彩神app网页是多少官方Kenya's new railway builds ties between ordinary Kenyans, Chinese

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A man stands guard during the reception ceremony of the first batch of locomotives for the Mombasa-Nairobi standard gauge railway in Mombasa, Kenya, on Jan. 11, 2017. (Xinhua/Sun Ruibo)

NAIROBI, June 17 (Xinhua) -- Ephraim Muguru displayed the discipline and focus of a trained military officer as he held two flags aloft waiting for the Standard Gauge Railway (SGR) passenger train to arrive at the Athi River Terminus on the outskirts of the Kenyan capital of Nairobi.

The 29-year-old station assistant was attentive as he prepared to wave the green and red flags to signal the arrival of the modern commuter train that had earlier departed from Mombasa Terminus.

Shortly, the SGR commuter train, dubbed Madaraka Express, arrived at the Athi River Terminus and dozens of passengers alighted.

Muguru was in ecstatic mood as he welcomed alighting passengers destined for different parts of Athi River town, which is one of Kenya's oldest industrial hubs.

The university graduate has mastered his vocation that involves signaling the locomotive driver to land safely at the terminus while directing alighting passengers to hop into the platform as they exit to their respective destinations.

Muguru's job, that he has been carrying out for the last one year, is key to the safety of the SGR train and throngs of passengers.

His office is perched above the platform equipped with the latest computer software to monitor in real time as passenger and cargo trains approach the Athi River Terminus.

To ensure smooth running of the trains, it is controlled via the Centralized Traffic Control System to ensure maximum efficiency and safety.

As part of his daily routine, the Kenyan man has to disembark from his office and move downstairs to the platform, a few minutes before any train approaches the terminus.

Muguru has perfected his craft thanks to the mentorship he received from Dai Weigang, the Chinese station master.

Muguru had kind words for Dai describing him as a jovial leader who interacts freely with his Kenyan colleagues. "We have a workplace that is fun and friendly," Muguru told Xinhua in a recent interview.

Dai said he had developed a strong bond with nine Kenyan colleagues whom he has been supervising at the Athi River station for the last couple of months.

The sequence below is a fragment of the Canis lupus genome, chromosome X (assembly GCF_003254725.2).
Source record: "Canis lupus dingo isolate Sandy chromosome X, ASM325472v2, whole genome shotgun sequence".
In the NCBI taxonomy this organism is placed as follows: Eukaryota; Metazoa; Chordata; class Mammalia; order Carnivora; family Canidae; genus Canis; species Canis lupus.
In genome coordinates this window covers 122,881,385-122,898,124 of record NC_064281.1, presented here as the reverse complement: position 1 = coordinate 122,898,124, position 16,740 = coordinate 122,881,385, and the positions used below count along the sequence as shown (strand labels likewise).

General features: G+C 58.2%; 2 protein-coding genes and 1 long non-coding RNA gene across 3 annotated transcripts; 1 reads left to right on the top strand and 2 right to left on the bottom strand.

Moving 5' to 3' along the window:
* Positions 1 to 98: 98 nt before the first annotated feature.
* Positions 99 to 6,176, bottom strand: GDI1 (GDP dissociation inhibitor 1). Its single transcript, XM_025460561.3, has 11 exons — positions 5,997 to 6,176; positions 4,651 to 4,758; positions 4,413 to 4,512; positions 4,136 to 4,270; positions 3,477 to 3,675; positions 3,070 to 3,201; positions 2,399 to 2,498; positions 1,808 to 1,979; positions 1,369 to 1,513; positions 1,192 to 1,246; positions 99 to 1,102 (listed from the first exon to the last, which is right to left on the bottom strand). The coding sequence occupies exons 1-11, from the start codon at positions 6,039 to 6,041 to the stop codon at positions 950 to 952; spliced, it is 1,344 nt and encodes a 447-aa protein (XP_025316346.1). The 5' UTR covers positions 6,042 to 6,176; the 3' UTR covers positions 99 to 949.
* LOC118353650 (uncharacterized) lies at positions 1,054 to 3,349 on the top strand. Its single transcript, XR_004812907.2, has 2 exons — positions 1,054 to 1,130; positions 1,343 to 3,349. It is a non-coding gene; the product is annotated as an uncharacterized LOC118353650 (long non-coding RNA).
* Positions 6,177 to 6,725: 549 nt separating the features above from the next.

The 43-year-old veteran in modern railways operations used to be a station master of the Fu Hai Station in Heilongjiang province, northeast China.

He never dreamt of landing a job overseas and had braced for a quiet retirement in hometown.

"The moment I received a letter of appointment to work for Kenya's SGR commuter service, I took up the offer with gusto and with conviction that discovering the magic of other parts of the world could be a game changer in my life," Dai told Xinhua.

Now he spends the bulk of his working hours monitoring the arrival and departure of the Mombasa-Nairobi train service while prodding Kenyan colleagues to be up to task.

Dai has been able to overcome initial language barriers that hindered interaction with Kenyan colleagues and has put extra efforts to improve his proficiency in English that happens to be the official language in the East African nation.

"Before coming to Kenya, I had almost forgotten my English but now am able to communicate with Kenyan employees at the basic level after sparing sometime to improve on my grasp of this language," said Dai.

"As a Chinese expatriate based in a foreign country, I am obliged to learn and respect their customs which will eventually cement our bonds of friendship," he added.

"Mr. Dai remembered all our names when he met us for the first time," said Hannah Mwangi, a 31-year-old SGR crew member. "He always persuades us to be polite with passengers and become passionate with our job," she added.

Mwangi credited Dai for acquiring requisite skills and emotional intelligence to enhance her capacity to offer quality service at the SGR commuter service.

She added that Dai is a good listener and a passionate mentor who is ready to make sure Kenyan employees are acclimatized with railway operations.

"He has taught us to be polite and calm when handling all customers' grievances," said Mwangi.

She noted that due to Dai's influence, she has learnt a lot of Chinese words and is considering joining a Confucius Institute to improve his proficiency in Chinese language.

Muguru agreed that Dai has been a source of motivation to the Kenyan staff and is always ready to enhance their competence in railway operations.

Prior to working for SGR, Muguru used to meet his basic needs through casual labor at construction sites in Nairobi.

"The workload was heavy yet the wages were very low. Besides the meager income, the casual jobs were seasonal and could hardly sustain me," Muguru said.

He added that the SGR commuter service granted him the first formal job since graduation from a local university.

Government data indicates that the Chinese-built SGR project has accumulatively generated over 30,000 jobs for Kenyan youth, and trained more than 5,000 professional technicians.